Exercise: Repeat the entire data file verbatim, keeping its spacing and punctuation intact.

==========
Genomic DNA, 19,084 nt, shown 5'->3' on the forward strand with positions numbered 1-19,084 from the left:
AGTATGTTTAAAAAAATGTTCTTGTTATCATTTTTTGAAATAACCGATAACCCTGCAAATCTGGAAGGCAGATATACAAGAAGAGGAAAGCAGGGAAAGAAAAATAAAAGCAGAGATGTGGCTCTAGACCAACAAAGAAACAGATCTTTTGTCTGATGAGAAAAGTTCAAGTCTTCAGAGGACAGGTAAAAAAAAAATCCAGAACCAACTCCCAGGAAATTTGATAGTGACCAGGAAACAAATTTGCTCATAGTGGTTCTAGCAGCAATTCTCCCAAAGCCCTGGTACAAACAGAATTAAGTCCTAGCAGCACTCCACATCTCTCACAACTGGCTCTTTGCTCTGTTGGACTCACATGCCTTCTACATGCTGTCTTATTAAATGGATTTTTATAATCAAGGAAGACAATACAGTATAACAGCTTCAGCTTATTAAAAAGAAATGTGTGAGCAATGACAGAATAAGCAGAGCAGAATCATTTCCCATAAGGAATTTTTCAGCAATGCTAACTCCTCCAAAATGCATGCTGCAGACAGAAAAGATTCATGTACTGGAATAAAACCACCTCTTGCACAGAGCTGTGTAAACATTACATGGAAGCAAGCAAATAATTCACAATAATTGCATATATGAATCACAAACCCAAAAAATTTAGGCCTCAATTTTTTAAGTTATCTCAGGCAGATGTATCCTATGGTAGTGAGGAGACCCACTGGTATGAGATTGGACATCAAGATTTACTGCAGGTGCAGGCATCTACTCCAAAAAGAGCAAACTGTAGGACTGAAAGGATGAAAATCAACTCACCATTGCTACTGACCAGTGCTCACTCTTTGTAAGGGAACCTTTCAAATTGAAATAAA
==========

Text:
Genomic DNA, 19,084 nt, shown 5'->3' on the forward strand with positions numbered 1-19,084 from the left:
AGTATGTTTAAAAAAATGTTCTTGTTATCATTTTTTGAAATAACCGATAACCCTGCAAATCTGGAAGGCAGATATACAAGAAGAGGAAAGCAGGGAAAGAAAAATAAAAGCAGAGATGTGGCTCTAGACCAACAAAGAAACAGATCTTTTGTCTGATGAGAAAAGTTCAAGTCTTCAGAGGACAGGTAAAAAAAAAATCCAGAACCAACTCCCAGGAAATTTGATAGTGACCAGGAAACAAATTTGCTCATAGTGGTTCTAGCAGCAATTCTCCCAAAGCCCTGGTACAAACAGAATTAAGTCCTAGCAGCACTCCACATCTCTCACAACTGGCTCTTTGCTCTGTTGGACTCACATGCCTTCTACATGCTGTCTTATTAAATGGATTTTTATAATCAAGGAAGACAATACAGTATAACAGCTTCAGCTTATTAAAAAGAAATGTGTGAGCAATGACAGAATAAGCAGAGCAGAATCATTTCCCATAAGGAATTTTTCAGCAATGCTAACTCCTCCAAAATGCATGCTGCAGACAGAAAAGATTCATGTACTGGAATAAAACCACCTCTTGCACAGAGCTGTGTAAACATTACATGGAAGCAAGCAAATAATTCACAATAATTGCATATATGAATCACAAACCCAAAAAATTTAGGCCTCAATTTTTTAAGTTATCTCAGGCAGATGTATCCTATGGTAGTGAGGAGACCCACTGGTATGAGATTGGACATCAAGATTTACTGCAGGTGCAGGCATCTACTCCAAAAAGAGCAAACTGTAGGACTGAAAGGATGAAAATCAACTCACCATTGCTACTGACCAGTGCTCACTCTTTGTAAGGGAACCTTTCAAATTGAAATAAA